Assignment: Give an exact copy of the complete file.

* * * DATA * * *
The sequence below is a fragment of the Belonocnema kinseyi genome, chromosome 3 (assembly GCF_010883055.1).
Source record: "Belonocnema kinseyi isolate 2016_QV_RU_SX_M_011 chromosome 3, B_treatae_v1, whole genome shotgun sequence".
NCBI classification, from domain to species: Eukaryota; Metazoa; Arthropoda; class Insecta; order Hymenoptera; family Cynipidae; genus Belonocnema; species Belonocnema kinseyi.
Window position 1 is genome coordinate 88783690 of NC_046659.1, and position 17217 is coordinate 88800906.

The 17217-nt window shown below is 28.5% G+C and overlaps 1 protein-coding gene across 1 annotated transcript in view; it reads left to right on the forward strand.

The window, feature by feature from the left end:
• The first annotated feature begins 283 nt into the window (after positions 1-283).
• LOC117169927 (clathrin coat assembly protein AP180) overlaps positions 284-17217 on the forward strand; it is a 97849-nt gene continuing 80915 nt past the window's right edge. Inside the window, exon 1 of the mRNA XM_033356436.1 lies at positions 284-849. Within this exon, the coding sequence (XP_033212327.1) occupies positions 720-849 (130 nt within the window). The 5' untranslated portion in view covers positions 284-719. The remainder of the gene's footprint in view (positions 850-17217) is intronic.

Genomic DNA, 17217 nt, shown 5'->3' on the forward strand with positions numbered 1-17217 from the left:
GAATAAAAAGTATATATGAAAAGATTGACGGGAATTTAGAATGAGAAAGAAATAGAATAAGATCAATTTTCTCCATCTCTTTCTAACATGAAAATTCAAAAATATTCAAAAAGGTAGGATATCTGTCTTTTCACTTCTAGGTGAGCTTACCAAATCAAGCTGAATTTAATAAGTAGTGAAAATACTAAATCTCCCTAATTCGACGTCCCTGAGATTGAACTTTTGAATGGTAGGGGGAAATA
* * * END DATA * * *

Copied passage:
The sequence below is a fragment of the Belonocnema kinseyi genome, chromosome 3 (assembly GCF_010883055.1).
Source record: "Belonocnema kinseyi isolate 2016_QV_RU_SX_M_011 chromosome 3, B_treatae_v1, whole genome shotgun sequence".
NCBI classification, from domain to species: Eukaryota; Metazoa; Arthropoda; class Insecta; order Hymenoptera; family Cynipidae; genus Belonocnema; species Belonocnema kinseyi.
Window position 1 is genome coordinate 88783690 of NC_046659.1, and position 17217 is coordinate 88800906.

The 17217-nt window shown below is 28.5% G+C and overlaps 1 protein-coding gene across 1 annotated transcript in view; it reads left to right on the forward strand.

The window, feature by feature from the left end:
• The first annotated feature begins 283 nt into the window (after positions 1-283).
• LOC117169927 (clathrin coat assembly protein AP180) overlaps positions 284-17217 on the forward strand; it is a 97849-nt gene continuing 80915 nt past the window's right edge. Inside the window, exon 1 of the mRNA XM_033356436.1 lies at positions 284-849. Within this exon, the coding sequence (XP_033212327.1) occupies positions 720-849 (130 nt within the window). The 5' untranslated portion in view covers positions 284-719. The remainder of the gene's footprint in view (positions 850-17217) is intronic.

Genomic DNA, 17217 nt, shown 5'->3' on the forward strand with positions numbered 1-17217 from the left:
GAATAAAAAGTATATATGAAAAGATTGACGGGAATTTAGAATGAGAAAGAAATAGAATAAGATCAATTTTCTCCATCTCTTTCTAACATGAAAATTCAAAAATATTCAAAAAGGTAGGATATCTGTCTTTTCACTTCTAGGTGAGCTTACCAAATCAAGCTGAATTTAATAAGTAGTGAAAATACTAAATCTCCCTAATTCGACGTCCCTGAGATTGAACTTTTGAATGGTAGGGGGAAATA